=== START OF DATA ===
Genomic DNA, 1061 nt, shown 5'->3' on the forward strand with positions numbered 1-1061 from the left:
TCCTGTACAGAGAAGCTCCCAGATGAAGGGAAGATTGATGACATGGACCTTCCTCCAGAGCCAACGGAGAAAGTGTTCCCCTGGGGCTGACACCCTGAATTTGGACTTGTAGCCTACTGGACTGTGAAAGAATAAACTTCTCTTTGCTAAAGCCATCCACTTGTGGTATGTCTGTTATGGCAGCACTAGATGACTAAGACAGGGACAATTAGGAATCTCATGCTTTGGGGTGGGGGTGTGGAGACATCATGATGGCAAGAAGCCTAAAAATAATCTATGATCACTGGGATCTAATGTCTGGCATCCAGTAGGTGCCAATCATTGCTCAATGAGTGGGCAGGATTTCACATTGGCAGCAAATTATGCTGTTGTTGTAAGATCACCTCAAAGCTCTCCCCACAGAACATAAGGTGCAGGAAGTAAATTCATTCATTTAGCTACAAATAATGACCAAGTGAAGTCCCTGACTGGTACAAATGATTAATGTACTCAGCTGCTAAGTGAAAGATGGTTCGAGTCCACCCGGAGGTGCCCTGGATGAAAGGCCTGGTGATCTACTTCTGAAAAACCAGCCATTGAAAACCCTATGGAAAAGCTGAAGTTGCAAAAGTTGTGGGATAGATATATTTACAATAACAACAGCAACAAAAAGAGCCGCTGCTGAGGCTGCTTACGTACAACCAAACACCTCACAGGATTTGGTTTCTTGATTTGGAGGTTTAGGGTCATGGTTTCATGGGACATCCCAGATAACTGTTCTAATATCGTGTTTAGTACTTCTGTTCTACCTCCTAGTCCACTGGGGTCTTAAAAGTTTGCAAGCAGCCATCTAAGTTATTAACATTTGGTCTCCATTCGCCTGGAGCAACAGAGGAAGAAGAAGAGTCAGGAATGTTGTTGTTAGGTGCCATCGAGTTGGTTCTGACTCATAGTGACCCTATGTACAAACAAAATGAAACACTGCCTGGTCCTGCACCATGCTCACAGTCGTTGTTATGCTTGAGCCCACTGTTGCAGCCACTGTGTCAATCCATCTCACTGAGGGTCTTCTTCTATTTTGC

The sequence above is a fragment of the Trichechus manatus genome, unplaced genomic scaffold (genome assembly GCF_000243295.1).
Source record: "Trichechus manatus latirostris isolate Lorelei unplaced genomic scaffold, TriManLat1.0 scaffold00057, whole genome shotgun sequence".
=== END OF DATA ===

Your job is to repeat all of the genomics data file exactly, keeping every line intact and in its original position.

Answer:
Genomic DNA, 1061 nt, shown 5'->3' on the forward strand with positions numbered 1-1061 from the left:
TCCTGTACAGAGAAGCTCCCAGATGAAGGGAAGATTGATGACATGGACCTTCCTCCAGAGCCAACGGAGAAAGTGTTCCCCTGGGGCTGACACCCTGAATTTGGACTTGTAGCCTACTGGACTGTGAAAGAATAAACTTCTCTTTGCTAAAGCCATCCACTTGTGGTATGTCTGTTATGGCAGCACTAGATGACTAAGACAGGGACAATTAGGAATCTCATGCTTTGGGGTGGGGGTGTGGAGACATCATGATGGCAAGAAGCCTAAAAATAATCTATGATCACTGGGATCTAATGTCTGGCATCCAGTAGGTGCCAATCATTGCTCAATGAGTGGGCAGGATTTCACATTGGCAGCAAATTATGCTGTTGTTGTAAGATCACCTCAAAGCTCTCCCCACAGAACATAAGGTGCAGGAAGTAAATTCATTCATTTAGCTACAAATAATGACCAAGTGAAGTCCCTGACTGGTACAAATGATTAATGTACTCAGCTGCTAAGTGAAAGATGGTTCGAGTCCACCCGGAGGTGCCCTGGATGAAAGGCCTGGTGATCTACTTCTGAAAAACCAGCCATTGAAAACCCTATGGAAAAGCTGAAGTTGCAAAAGTTGTGGGATAGATATATTTACAATAACAACAGCAACAAAAAGAGCCGCTGCTGAGGCTGCTTACGTACAACCAAACACCTCACAGGATTTGGTTTCTTGATTTGGAGGTTTAGGGTCATGGTTTCATGGGACATCCCAGATAACTGTTCTAATATCGTGTTTAGTACTTCTGTTCTACCTCCTAGTCCACTGGGGTCTTAAAAGTTTGCAAGCAGCCATCTAAGTTATTAACATTTGGTCTCCATTCGCCTGGAGCAACAGAGGAAGAAGAAGAGTCAGGAATGTTGTTGTTAGGTGCCATCGAGTTGGTTCTGACTCATAGTGACCCTATGTACAAACAAAATGAAACACTGCCTGGTCCTGCACCATGCTCACAGTCGTTGTTATGCTTGAGCCCACTGTTGCAGCCACTGTGTCAATCCATCTCACTGAGGGTCTTCTTCTATTTTGC

The sequence above is a fragment of the Trichechus manatus genome, unplaced genomic scaffold (genome assembly GCF_000243295.1).
Source record: "Trichechus manatus latirostris isolate Lorelei unplaced genomic scaffold, TriManLat1.0 scaffold00057, whole genome shotgun sequence".